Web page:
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Sen. Dick Durbin Encouraged by Early Voting, Denounces Trump Immigration Claims

Sen. Dick Durbin speaks to reporters outside a Sangamon County polling place on Oct. 31
Sam Dunklau
NPR Illinois 91.9 FM
Sen. Dick Durbin speaks to reporters outside a Sangamon County polling place on Oct. 31

Illinois Senator Dick Durbin was in Springfield today (WED), casting his ballot in the 2018 Election. He says he's encouraged by early voting tallies in Illinois so far, and that immigration is now among the chief issues thanks to President Trump.

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Durbin denounced the President’s actions in recent days, after Trump said he’s considering ending birthright citizenship by executive order. The President also sent about 5,000 troops to the US-Mexico border in response to a migrant caravan traveling north through Mexico.

“You can’t solve the immigration challenges of America with a temper tantrum and tweets," Durbin said. "You’ve got to sit down and work out changes in the law on a bipartisan basis. This president refused.”

White House Press Secretary Sarah Sanders has refuted those claims, saying Democrats themselves have been obstacles to immigration reform and forced the President’s hand.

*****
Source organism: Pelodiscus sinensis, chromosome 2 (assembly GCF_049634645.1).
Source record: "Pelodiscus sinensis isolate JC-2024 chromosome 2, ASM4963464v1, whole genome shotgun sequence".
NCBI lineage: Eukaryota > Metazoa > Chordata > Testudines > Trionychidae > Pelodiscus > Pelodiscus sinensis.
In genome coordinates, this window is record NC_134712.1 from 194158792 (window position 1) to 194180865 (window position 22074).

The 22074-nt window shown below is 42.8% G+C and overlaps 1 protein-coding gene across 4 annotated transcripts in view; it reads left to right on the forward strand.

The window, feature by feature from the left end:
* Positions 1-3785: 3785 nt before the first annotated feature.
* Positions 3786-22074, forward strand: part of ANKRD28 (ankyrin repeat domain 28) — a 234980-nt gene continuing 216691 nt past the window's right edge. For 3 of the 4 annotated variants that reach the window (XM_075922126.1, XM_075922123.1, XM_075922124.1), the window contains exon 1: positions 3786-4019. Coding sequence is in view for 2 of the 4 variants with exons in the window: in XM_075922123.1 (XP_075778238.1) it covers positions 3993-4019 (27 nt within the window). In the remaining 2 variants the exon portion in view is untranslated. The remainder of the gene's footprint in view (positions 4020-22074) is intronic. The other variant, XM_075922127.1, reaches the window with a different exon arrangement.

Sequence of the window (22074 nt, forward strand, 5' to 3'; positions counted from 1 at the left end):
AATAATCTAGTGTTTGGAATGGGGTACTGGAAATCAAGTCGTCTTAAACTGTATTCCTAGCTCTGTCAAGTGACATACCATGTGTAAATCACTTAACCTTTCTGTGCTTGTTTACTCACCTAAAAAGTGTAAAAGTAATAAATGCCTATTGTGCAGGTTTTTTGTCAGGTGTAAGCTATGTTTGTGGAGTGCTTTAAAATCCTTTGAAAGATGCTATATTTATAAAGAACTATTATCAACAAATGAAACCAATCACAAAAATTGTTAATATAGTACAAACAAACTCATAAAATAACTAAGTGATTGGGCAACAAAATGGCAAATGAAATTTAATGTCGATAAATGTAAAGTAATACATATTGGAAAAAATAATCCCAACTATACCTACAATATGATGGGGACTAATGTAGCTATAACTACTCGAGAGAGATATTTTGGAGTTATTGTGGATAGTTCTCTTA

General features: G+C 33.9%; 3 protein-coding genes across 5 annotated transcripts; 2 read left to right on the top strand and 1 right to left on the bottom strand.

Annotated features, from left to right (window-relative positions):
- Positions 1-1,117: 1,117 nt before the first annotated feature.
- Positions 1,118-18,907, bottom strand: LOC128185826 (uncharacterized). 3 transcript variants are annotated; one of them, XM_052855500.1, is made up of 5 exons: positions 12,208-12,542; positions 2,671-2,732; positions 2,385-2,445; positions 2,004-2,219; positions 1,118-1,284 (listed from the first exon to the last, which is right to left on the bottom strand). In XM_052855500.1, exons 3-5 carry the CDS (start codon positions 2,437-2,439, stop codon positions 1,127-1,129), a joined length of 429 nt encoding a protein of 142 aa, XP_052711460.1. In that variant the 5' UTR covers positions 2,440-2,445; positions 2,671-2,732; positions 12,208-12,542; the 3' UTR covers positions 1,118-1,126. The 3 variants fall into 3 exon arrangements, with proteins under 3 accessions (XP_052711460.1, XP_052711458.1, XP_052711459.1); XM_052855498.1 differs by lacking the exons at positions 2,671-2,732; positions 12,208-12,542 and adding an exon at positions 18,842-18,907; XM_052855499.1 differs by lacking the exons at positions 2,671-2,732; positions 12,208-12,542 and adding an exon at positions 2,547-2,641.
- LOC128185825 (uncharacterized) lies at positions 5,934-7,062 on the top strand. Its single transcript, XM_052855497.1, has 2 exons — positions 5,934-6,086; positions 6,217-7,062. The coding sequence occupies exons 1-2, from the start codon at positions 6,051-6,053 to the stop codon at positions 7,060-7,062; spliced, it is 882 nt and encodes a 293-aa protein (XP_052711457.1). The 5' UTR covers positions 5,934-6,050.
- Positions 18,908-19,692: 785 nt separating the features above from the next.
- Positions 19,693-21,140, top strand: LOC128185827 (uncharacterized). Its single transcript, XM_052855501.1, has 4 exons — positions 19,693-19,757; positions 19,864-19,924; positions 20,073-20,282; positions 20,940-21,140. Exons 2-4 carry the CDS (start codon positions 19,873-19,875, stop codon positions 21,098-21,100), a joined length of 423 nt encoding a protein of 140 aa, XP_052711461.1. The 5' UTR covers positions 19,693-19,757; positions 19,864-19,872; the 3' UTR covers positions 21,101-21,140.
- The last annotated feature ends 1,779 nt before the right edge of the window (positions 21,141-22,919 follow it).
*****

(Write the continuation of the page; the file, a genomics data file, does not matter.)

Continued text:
Durbin says he does believe in border security, though, and that anyone who’s in the country illegally and is “dangerous” should be deported immediately.

The senator made the comments shortly after he cast his ballot at the Sangamon County Complex in Springfield. Though Election Day 2018 is still a few days away, early voting ballots continue to stream into Illinois election authorities.

So far, nearly 750,000 voters statewde have cast their ballots, whether by mail or in-person. Durbin believes voters are so far turning out as much as in presidential years.

“This, since President Trump’s election, has been one of the most vocal periods of time I can remember, on both sides, Democrats and Republicans," he said. "So I’m not surprised that the turnout’s high.”

Though early voting numbers are up, it could be a while before total turnout is known. The state allows mail in ballots to be counted up to two weeks after Election Day.

Illinois voter registrations, however, are up significantly. Matt Dietrich of the Illinois State Board of Elections says about half a million more people are registered this year than in the last midterm election in 2014.

Copyright 2018 NPR Illinois | 91.9 UIS

Sam is a Public Affairs Reporting intern for spring 2018, working out the NPR Illinois Statehouse bureau.